Making wealth transfer work for blended families

Wealth transfer

Finding the right balance within this complex estate-planning situation.


Family. It’s a term that carries a number of different meanings for different people, and one that has changed greatly over the last several decades. More traditionally referring to an intact nuclear family (a family group including a father, a mother and their biological or adoptive children in which both biological parents are present in the home),1 what constitutes a family unit has vastly broadened alongside shifts in societal norms. Imagine taking a snapshot of current Canadian society as a whole. It would quickly be evident that the “traditional” family as we once knew it is much less common — these days, the who and the what that defines a family is much more diverse, and a main type that’s becoming increasingly prevalent is blended families. In fact, stepfamilies now represent about one in eight families with children in Canada.2 And, given that approximately 75 percent of those who divorce ultimately remarry or re-couple,3 it’s clear why more complex family situations are on the rise.

For those who have experienced or are going through the change of blending a family, there’s no denying it may often seem turbulent and all-encompassing. Roll in the additional complexities that arise when faced with wealth transfer and estate planning, and the entire decision-making process may feel downright overwhelming. While the layers of challenges are difficult to steer through, the process can, however, be successful with an approach that prioritizes proactive communication, an understanding of key factors and employing strategies that meet individual needs.

Establishing and maintaining open dialogue

Blended family or not, a key aspect of successful wealth transfer and estate planning is communication. According to a 20-year study by The Williams Group, 70 percent of families fail to successfully transfer assets from one generation to the next. And the root of the failure was family dynamics, lack of trust and poor communication, not complex legal and finance aspects of estates.4 And while it’s a topic some individuals and families avoid because it can generate feelings of discomfort or lead to tough conversations, it’s important to think about the flipside — without those discussions, there’s no assurance that wealth will be passed down according to an individual’s wishes and in a way that promotes harmony based on agreed-upon family goals.

Specifically for blended families, communication takes on an even greater level of importance because of the additional factors, emotions and relationships that need to be carefully mapped out. To achieve an environment with open dialogue, some beneficial strategies to streamline the process are bringing children into the conversation early, open discussions to determine and evaluate expectations and family goals, and consistent check-ins and communication with all family members who will ultimately be impacted by the plans.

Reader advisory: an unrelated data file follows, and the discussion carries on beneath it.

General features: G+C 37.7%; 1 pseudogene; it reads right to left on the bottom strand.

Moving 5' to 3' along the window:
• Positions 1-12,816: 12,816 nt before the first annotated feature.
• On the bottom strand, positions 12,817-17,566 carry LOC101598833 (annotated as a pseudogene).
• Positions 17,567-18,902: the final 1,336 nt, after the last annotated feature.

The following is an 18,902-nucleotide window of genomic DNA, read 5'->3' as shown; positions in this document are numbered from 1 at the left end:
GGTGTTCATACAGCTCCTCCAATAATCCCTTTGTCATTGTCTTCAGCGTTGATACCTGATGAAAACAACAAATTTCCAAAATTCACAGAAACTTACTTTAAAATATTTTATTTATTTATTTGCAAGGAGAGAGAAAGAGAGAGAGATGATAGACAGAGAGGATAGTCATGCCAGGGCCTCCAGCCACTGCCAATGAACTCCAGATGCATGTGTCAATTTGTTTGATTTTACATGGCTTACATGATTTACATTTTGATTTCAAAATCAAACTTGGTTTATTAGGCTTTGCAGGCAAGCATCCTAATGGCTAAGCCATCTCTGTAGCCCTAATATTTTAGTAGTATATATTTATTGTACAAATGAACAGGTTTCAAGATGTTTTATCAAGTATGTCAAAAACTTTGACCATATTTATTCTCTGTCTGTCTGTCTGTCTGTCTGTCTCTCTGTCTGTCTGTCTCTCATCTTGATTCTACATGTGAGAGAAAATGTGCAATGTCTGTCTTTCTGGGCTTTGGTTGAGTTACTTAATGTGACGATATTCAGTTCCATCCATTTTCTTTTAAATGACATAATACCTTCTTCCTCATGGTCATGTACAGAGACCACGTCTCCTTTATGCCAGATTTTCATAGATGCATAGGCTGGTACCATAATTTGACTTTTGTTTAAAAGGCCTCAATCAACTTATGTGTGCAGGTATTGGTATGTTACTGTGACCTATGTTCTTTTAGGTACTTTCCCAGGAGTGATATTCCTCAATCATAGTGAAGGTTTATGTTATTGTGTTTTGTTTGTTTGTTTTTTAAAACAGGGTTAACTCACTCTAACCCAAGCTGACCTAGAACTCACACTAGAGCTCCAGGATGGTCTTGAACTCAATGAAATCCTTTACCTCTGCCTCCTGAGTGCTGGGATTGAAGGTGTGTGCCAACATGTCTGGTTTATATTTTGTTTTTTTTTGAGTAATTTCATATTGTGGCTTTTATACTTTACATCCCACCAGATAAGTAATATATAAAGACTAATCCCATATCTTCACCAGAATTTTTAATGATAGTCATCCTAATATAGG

Knowing the facts to avoid pitfalls

Individuals in a blended family may sometimes feel pulled in any number of directions, trying to find some sort of balance to ensure family members are treated equitably while at the same time aiming to avoid potential feuds and turmoil down the road. Stress levels can also be increased given the fact that in some provinces, surviving spouses and dependants can make a claim against the deceased’s estate if the estate plan or Will doesn’t adequately provide for their needs. Here, it becomes important to first understand certain considerations and then use that awareness to drive decision-making.

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Recommended planning guidelines

1 – Review beneficiaries and estate-related documents

When determining who will inherit assets, one of the largest missteps some individuals make is not keeping beneficiary designations updated. For example, in general, a divorce or relationship breakdown will not revoke a beneficiary designation on a plan. That’s why it’s vital to revisit any plan where a beneficiary is named, such as an RRSP, insurance policy or work pension, upon a marriage breakdown, a new relationship or anytime an individual’s situation changes. Outside of those scenarios, a good rule of thumb is to revisit these plans every few years to assure the choices are still in line with intentions.